Sinatra is alive and well and crooning just off Oxford Street. Or rather, in this tribute show, Ol' Blue Eyes glides in and out like the godhead of swing, his ghostly image projected on giant mobile screens while a live chorus line shimmies at his feet. This certainly serves as an act of celebrity worship: a kind of resurrection concert with film footage including golden oldies from "New York, New York" to "Fly Me to the Moon". But the evening is also a startlingly experimental hybrid, owing as much to the avant-gardists Forkbeard Fantasy and Simon McBurney as pop videos. It's staged by David Leveaux in collaboration with Sinatra's biographer Bill Zehme, a hi-tech design team and performers who are having a blast, with swish choreography by Stephen Mear and a thrilling big band.
This is 10 times better than the clunking West End bio-musicals of the 1990s. Sinatra's story is told, essentially linearly, from his birth in New Jersey, through his formative sighting of Bing Crosby and his early marriage, to rising stardom, Hollywood, rough patches, and amorous but evanescent relationships with Ava Gardner and Mia Farrow. It ends, of course, in old age with "I did it my way".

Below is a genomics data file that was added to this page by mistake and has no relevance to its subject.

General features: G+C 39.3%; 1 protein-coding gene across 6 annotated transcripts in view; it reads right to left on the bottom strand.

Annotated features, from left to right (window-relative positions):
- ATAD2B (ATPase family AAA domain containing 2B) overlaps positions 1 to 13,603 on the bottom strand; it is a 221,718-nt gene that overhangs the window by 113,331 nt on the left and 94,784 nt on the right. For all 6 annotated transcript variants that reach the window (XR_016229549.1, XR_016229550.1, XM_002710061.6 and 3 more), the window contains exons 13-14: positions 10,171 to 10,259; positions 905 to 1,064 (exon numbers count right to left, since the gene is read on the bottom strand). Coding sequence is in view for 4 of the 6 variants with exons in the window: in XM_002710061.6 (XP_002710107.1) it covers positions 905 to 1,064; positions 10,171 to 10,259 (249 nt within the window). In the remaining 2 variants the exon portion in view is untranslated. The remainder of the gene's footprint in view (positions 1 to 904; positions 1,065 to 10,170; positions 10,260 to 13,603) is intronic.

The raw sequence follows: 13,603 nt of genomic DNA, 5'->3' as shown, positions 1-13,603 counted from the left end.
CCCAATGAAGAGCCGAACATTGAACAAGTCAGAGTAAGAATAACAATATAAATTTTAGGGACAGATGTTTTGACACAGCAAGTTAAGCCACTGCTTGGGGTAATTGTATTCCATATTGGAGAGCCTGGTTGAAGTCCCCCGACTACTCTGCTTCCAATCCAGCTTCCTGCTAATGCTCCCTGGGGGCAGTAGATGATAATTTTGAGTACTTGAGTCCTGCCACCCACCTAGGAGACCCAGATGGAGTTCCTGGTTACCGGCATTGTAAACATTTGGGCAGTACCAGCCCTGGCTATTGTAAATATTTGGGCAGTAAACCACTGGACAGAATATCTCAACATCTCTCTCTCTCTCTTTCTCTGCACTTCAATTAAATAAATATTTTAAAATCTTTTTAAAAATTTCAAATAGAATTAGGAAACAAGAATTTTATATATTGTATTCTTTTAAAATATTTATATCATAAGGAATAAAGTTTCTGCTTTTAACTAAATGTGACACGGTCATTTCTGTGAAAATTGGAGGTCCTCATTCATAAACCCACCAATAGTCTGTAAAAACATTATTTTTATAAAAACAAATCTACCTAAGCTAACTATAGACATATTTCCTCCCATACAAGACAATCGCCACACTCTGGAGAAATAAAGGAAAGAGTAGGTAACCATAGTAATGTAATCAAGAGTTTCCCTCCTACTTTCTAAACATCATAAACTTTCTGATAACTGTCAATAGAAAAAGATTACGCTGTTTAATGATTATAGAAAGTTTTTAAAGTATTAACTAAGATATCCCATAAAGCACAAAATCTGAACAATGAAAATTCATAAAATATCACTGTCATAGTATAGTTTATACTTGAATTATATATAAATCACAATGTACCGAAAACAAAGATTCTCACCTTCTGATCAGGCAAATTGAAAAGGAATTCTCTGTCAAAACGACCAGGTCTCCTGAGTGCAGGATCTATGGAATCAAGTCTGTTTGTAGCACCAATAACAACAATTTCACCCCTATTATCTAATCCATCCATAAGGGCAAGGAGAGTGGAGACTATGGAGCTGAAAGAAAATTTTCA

What's sassy is there's no ropey dramatic dialogue, just an impressionistic weave of cinematic montage, dance and snippets from interviews by way of a voiceover. All this keeps you busy, concealing the show's vacuous sketchy side. There are cheesy and meaningless scenes and Sinatra's Mafia connections are played down, to say the least. Yet the evening isn't simply a whitewash. On those huge screens, Sinatra is also under the microscope. Every flicker of nerves and insincerity looms large, complicating the portrait.
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